Wednesday, June 02, 2010

Brothers Sticks Together

The Black Keys are a band that have eluded my musical grasp for a while. Not by any conscious choice, but just by random chance. Up until a few weeks ago, I was only privy to enjoying the track "Thickfreakness" as it was a selection in a group of friend's online music community known as Nighthawks. It was a rocking good track, but it never sparked the kind of "I NEED BUTTER ON EVERYTHING" approach to music that some bands are able to captivate me. What that last comment means is that I have become a rock completest (sp?) when it comes to the music I love. I want all of it. Every album possible, b-sides or covers. I want them. Some bands can do that to me instantaneously (Nick Cave & The Bad Seeds, John Cale, Neil Young to name a few) but the Black Keys haven't grabbed me yet. Until now.

A friend of mine recommended Brothers to me and as I am in the mood for more new music lately, I picked up a copy. Upon first listen, the blues rock combo of Dan Aeurbach's gritty guitar and Patrick Carney's intense drumming backbone was all there. After a few more spins, the productions really popped and came together solidifying these songs, while classic in their blues format, had an extra lining of insane guitar tones, usage of various synthesizers and effects as well as a soulful approach to the Black Keys classic grittier sound. This may come to many fans as a turn off, but to me it's a triumph.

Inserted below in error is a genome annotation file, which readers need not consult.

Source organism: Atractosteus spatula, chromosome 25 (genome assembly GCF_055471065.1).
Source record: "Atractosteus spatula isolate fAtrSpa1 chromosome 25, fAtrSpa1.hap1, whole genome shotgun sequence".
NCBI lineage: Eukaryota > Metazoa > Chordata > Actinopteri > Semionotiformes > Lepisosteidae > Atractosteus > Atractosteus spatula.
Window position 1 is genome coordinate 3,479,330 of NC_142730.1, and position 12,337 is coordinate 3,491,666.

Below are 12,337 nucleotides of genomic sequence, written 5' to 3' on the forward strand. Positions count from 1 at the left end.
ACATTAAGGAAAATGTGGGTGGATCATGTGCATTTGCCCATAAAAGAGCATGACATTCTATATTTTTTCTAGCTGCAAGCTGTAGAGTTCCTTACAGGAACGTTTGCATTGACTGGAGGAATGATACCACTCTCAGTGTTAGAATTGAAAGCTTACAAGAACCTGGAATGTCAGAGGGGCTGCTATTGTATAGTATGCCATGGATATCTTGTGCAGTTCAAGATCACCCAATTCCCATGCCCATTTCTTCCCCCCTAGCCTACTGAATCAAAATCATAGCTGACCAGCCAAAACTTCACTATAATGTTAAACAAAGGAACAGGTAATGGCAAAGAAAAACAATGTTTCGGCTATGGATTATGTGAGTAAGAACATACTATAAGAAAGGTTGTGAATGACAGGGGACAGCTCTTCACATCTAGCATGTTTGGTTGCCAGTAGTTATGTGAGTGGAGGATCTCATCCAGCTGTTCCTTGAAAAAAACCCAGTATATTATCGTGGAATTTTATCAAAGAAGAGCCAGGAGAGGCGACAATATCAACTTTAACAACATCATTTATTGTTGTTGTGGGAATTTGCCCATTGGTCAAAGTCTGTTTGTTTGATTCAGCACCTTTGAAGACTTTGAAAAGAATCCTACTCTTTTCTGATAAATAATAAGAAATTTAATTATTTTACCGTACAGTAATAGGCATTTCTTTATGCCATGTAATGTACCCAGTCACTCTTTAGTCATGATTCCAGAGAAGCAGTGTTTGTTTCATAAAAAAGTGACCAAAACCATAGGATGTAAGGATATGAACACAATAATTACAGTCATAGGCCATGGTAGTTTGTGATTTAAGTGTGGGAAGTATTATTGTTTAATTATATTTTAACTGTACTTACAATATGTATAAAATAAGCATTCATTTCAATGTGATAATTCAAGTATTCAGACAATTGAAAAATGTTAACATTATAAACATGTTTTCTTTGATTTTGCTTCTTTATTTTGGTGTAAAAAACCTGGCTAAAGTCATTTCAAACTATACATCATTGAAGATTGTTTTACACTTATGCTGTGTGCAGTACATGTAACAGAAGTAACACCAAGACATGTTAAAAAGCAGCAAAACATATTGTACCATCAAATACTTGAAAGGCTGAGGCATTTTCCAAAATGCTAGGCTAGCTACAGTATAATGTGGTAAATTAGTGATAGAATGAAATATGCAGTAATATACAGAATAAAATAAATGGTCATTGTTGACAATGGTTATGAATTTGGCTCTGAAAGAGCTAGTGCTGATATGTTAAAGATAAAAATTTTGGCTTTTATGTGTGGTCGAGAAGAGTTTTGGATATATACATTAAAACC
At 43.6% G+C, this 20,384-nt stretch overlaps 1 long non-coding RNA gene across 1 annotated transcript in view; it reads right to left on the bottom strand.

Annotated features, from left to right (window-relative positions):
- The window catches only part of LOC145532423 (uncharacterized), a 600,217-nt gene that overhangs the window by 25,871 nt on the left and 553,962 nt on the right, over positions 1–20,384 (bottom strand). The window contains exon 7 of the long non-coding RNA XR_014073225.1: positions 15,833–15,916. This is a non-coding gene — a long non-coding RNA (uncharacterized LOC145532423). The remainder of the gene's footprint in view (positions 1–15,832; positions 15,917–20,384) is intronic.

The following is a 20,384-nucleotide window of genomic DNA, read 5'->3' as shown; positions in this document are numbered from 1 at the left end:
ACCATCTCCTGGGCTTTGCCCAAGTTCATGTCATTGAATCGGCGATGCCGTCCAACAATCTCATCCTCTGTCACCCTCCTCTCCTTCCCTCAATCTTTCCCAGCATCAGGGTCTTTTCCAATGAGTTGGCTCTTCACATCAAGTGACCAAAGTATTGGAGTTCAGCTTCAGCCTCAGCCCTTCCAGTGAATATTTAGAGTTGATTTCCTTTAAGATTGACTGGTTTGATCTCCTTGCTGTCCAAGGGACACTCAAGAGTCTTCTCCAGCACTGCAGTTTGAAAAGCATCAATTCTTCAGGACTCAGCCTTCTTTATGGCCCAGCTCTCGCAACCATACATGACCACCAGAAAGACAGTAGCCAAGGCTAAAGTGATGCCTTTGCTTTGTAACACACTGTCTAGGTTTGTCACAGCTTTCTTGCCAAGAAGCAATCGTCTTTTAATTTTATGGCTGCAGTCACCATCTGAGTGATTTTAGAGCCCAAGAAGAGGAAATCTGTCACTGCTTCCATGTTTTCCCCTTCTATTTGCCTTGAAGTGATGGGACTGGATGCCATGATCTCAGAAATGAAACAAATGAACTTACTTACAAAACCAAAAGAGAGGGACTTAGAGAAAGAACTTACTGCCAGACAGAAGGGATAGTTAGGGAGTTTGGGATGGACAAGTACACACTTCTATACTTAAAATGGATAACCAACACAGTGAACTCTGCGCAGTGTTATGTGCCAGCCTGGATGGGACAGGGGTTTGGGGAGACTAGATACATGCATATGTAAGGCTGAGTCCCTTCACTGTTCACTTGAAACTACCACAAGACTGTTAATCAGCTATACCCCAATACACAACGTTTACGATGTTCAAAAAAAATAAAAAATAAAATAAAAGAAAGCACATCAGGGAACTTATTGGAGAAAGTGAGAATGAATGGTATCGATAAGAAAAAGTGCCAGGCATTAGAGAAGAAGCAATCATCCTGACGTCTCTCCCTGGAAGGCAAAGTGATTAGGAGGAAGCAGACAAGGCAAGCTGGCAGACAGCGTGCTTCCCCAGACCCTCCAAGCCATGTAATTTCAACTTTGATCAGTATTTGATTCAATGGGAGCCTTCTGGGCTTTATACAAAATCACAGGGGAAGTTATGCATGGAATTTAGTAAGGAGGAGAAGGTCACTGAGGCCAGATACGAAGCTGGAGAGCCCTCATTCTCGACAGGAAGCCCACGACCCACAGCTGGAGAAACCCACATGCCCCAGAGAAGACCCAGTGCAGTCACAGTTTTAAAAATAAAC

The album, which is more or less a break-up record, is chock full of songs about heartache and love. The songs never stray into the realm of melancholy and the album benefits from that. Rather than wallowing in it, The Black Keys create an album of beautiful R&B tracks infused with their own garage rock sensibilites. The first single, "Tighten Up" is chock full of guitar tones from another world but at it's core, it's a truly wonderful blues song. The bside, "Howlin' For You" is half Gary Glitter half Yardbirds. With a familiar drum beat and loads of overlapping guitars with all kinds of tones, it's one of the best tracks on the record. A fun romp of a blues song. "Too Afraid to Love You" is ripe for Amy Winehouse to cover. It's harpsichord laden melody and swooning good vocals make it a stand-out track not only for the album, but for the year. What makes this record great is that although at first it sounds like a standard blues album, the added flair of production that usually kills a band if its too much makes The Black Keys soar. It has many overdubs that add more bass, more ethereal reverb and with loads of organs and other instruments gives a great help to the otherwise straight forward blues rock of their other albums. Working with Danger Mouse on their previous record and their stint in Blakroc has definitely paid of and Brothers is the result.